The Champ (1931) Review, with Wallace Beery and Jackie Cooper

Champ
Wallace Beery
Dink
Jackie Cooper
Linda
Irene Rich
Released by MGM
Directed by King Vidor
Run time: 83 minutes

Proof That It’s a Pre-Code Film

  • Champ has a helluva drinking problem.
  • “Oh, this is Jonah my pal. […] He’s colored.”
    “So he is. Kind of a pretty color.”
  • The Champ is divorced, and he got to keep the kid. The wife remarried, and while there is no sexual tension between them, their mutual affection for their child drives much of the torment of the plot.

The Champ: Punchy Melodrama

“You know… you’re not a very good father.”

“… You’d better go on while the going is good.”

I cried a couple of times during The Champ. A father who does his best in spite of insurmountable personal flaws? I get that.

“Why don’t you just lay off and go an’ bother Paul Muni?”

This is the kind of movie that depends heavily on your ability to tolerate child actors and Wallace Beery, and I’ll admit I have a higher tolerance than most. I was recently looking at my Wally Beery page, which features an image of him with a doe-eyed dog. It crossed my mind that, considering Beery’s reputation, I would not be at all surprised if he’d strangled that dog to death just for fun. He was a rotten bastard, but I have to admit it– I love watching him act. He has these crags, this way of being quiet at just the right moment before turning again into a big hunk of well-meaning but ultimately unaware meatloaf that just hits me.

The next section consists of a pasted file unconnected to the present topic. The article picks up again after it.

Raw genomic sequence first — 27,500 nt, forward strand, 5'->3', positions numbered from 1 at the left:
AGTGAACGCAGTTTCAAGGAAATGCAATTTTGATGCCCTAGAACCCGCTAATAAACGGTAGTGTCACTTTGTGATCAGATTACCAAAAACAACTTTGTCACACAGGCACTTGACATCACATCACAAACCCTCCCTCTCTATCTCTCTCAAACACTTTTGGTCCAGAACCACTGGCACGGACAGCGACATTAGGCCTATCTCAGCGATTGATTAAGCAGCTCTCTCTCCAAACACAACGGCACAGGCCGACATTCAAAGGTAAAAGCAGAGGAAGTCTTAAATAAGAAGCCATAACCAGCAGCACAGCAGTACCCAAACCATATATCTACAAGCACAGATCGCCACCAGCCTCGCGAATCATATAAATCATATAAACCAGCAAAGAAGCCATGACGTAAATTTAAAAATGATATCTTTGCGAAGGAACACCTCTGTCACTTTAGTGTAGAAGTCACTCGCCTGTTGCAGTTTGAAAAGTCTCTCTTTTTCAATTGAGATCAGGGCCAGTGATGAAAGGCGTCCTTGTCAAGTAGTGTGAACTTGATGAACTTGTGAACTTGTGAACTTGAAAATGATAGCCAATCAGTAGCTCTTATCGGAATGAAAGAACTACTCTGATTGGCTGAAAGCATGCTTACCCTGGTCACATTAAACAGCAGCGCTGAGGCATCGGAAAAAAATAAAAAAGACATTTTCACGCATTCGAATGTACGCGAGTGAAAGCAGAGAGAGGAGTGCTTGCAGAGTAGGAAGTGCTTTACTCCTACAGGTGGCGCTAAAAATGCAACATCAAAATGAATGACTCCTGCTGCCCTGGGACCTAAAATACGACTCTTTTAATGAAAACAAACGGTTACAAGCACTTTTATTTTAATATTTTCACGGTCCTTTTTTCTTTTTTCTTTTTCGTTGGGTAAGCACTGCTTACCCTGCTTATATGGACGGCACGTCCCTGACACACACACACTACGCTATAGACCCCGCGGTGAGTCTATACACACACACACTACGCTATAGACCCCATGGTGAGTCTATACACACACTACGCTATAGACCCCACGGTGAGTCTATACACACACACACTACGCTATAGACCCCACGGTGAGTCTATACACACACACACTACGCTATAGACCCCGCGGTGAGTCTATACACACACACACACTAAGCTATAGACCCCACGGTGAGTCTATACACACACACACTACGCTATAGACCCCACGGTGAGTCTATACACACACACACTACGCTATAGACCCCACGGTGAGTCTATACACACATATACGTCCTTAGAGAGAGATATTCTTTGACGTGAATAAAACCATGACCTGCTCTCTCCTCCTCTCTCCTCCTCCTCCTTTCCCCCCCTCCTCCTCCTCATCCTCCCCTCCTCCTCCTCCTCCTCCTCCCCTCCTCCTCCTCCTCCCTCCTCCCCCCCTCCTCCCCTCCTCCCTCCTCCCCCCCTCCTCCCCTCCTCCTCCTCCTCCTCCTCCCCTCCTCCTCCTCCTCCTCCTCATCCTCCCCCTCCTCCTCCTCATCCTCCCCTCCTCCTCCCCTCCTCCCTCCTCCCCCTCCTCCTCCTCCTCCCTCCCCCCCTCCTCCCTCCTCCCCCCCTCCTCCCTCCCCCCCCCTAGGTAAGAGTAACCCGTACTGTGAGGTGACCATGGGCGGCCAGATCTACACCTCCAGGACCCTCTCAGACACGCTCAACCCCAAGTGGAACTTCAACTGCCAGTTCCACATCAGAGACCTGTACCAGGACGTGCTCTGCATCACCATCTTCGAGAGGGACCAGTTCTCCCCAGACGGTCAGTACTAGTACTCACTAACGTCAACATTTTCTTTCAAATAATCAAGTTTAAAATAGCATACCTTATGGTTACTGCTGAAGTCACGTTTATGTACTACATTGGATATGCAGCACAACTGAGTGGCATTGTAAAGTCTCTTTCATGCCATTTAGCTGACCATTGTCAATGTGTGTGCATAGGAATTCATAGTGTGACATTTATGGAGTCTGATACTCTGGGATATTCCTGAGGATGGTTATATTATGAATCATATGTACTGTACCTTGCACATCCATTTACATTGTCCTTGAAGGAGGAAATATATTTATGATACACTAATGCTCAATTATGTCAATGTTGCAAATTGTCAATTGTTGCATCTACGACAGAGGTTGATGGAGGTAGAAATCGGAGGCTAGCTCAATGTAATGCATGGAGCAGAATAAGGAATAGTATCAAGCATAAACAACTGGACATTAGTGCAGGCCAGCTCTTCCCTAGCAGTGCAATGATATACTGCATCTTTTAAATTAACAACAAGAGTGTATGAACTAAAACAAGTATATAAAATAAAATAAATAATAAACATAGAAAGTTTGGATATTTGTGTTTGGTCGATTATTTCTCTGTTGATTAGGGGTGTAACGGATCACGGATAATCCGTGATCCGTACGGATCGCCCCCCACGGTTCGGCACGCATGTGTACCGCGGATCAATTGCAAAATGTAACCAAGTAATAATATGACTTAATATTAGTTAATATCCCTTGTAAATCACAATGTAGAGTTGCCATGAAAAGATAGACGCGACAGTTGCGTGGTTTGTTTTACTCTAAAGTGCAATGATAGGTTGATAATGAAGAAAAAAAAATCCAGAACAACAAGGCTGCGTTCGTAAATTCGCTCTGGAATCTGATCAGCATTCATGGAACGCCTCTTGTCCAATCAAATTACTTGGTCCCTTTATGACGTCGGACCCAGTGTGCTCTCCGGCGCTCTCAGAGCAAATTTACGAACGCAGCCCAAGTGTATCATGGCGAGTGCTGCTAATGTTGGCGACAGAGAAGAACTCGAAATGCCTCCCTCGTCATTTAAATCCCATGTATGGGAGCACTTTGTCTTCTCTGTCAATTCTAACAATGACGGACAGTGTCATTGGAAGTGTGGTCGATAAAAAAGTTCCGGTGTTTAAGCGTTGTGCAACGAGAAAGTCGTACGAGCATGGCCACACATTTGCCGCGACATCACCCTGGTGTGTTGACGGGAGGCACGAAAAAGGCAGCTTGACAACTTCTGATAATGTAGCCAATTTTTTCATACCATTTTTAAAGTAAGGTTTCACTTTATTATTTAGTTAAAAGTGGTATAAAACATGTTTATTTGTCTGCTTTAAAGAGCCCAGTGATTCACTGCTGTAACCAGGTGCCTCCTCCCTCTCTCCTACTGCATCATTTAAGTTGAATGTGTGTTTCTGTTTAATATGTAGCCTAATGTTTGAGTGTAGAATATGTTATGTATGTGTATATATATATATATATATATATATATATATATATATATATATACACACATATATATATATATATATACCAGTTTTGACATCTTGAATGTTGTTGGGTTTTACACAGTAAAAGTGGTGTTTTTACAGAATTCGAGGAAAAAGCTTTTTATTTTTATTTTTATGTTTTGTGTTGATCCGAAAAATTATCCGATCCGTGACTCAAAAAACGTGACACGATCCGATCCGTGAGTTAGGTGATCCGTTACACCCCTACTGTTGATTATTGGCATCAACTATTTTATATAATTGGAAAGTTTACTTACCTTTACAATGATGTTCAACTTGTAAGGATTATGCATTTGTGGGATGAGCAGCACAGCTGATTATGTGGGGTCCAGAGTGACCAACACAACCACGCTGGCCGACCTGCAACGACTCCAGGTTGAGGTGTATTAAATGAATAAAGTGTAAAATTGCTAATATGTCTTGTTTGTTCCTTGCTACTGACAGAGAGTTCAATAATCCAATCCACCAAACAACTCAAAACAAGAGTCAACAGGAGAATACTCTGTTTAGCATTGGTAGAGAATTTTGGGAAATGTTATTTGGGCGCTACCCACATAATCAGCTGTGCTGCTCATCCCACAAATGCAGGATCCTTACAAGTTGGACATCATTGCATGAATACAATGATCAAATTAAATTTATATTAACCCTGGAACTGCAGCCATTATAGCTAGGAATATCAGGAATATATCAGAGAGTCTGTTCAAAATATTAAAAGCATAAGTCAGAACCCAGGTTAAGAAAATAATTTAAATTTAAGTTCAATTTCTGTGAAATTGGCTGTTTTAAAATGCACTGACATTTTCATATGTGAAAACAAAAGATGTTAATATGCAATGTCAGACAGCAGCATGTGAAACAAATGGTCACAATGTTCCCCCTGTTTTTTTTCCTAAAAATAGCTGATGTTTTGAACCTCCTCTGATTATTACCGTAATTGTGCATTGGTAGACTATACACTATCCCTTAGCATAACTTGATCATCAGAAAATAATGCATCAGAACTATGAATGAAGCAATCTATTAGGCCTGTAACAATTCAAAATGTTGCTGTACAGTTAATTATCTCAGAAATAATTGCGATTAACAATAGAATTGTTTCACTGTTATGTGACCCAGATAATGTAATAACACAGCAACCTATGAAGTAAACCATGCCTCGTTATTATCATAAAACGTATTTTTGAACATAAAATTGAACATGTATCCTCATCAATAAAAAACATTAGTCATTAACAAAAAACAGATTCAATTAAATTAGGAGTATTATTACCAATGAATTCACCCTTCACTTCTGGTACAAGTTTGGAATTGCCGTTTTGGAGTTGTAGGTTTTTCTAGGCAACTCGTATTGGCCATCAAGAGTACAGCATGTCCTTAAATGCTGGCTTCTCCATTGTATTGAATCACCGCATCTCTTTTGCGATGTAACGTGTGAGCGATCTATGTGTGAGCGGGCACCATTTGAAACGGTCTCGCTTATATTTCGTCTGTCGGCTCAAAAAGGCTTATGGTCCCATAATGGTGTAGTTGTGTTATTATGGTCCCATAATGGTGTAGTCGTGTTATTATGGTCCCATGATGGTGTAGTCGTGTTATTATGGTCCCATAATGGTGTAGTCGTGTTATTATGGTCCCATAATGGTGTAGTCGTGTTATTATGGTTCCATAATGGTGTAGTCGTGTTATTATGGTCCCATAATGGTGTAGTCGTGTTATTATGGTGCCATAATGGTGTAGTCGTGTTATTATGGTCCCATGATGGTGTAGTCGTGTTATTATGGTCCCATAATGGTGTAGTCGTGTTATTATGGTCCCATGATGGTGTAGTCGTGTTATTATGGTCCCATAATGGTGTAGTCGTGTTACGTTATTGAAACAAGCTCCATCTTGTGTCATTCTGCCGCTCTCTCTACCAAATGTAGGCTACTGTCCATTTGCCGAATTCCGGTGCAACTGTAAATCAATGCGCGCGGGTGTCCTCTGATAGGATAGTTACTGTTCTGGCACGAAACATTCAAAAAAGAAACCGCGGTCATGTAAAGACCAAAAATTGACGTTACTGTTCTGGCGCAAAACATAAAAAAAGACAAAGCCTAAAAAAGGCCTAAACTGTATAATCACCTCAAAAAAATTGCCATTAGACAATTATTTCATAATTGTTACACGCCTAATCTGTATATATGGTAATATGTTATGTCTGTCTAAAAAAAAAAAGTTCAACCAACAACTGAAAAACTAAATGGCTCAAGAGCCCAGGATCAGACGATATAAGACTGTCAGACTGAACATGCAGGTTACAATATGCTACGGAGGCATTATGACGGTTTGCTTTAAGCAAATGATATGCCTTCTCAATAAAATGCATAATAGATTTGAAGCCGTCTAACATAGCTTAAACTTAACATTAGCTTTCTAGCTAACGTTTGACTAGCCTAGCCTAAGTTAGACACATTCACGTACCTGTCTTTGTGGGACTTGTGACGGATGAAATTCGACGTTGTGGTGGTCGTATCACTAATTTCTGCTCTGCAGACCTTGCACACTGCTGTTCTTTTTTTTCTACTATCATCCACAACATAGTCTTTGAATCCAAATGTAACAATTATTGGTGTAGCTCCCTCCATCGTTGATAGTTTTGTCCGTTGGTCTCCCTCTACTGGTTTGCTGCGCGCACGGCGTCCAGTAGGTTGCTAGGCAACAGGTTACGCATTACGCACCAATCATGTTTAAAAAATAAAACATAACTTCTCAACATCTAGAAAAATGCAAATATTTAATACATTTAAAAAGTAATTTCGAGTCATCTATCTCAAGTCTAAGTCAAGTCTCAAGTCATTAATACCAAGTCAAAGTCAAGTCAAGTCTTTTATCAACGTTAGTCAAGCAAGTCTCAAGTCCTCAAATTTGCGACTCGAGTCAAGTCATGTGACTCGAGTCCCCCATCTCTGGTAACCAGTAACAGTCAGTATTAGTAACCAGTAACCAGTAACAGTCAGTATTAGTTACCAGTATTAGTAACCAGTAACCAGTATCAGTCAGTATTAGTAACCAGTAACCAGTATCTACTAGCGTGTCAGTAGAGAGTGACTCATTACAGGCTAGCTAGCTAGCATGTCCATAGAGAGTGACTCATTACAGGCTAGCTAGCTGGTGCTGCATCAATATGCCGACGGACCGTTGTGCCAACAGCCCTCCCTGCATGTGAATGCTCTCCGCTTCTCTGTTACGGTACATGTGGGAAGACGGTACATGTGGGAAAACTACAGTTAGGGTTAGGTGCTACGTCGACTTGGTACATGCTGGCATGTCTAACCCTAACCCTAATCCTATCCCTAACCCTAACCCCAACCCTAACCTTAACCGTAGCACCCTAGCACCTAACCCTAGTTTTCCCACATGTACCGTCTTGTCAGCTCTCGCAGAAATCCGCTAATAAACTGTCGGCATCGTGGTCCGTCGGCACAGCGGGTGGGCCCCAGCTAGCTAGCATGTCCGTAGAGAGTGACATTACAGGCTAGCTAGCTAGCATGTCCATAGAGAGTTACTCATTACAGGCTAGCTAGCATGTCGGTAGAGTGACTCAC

The kid actor isn’t so bad in this, either. Jackie Cooper, who’d been in Best Picture-nominee Skippy just the year before, plays the part of obnoxious kid pretty well, just south of offensive, mostly because his posture is totally understandable. His Dink is sprightly, loving, and streetwise in ways kids probably never will be again. It helps that Frances Marion’s screenplay makes him as much of a parent as his father is. The kid has to take care of things when dad can’t, and that’s pretty damn often.

“Tijuana, man. Tijuana.”

The Champ is nothing if not a horror film for modern-day helicopter parents. The titular champ, Andy, is a drunk boxer who lost his last match due to his fondness for the bottle. His son, Dink often has to fend for himself, sober up his father, and also likes hanging off balconies and wandering around roofs. (Later in the film, Dink offers his pint-sized half-sister to, “Come down to Tijuana sometime and I’ll show you around!”. Personally, I would not want my 9-year-old casually tossing off that offer.)

Andy seems to always to be training for that next big fight that will never come and Dink has to make due with whatever gambling winnings the champ has managed to hold onto for the night. Money flows in and out of Champ’s paws like the tide– in and out regularly, while also being completely out of his control.

Hashtag parenting win.

During a high tide, Champ buys his doting son a racehorse, who gets the moniker Champ Jr.. While prepping it to race, Dink runs into Linda (Rich), a well-meaning debutante who is really his mother. When mom sees the straights her son is in, she immediately sets her new husband, Tony (Hale Hamilton), out to save her son from the Champ with nothing but a wad of cash.

Spoilers.

There’s some back and forth. Champ wants his son happy, his son just wants to be with the Champ. The Champ finally getting the big title bout he’s been dreaming of, but he’s in such a physically weak condition from years of alcohol and fighting, that his victory is a Pyrrhic one. He wins the knockout, but dies shortly thereafter. Dink, distraught, runs into the arms of his mother.

Mmm, Edward Brophy, touch me there

The ending is a tough one. The Champ finally becomes what his son always thought he could be. But is the cost worth it? Even Dink had tried to dissuade his father to reconsider. But was his heart in it? Did Champ do it for his son, for believing in him, or for himself, to prove that he could do it? And was the price worth it? Dink will always be proud of his father. Maybe he still would have been otherwise.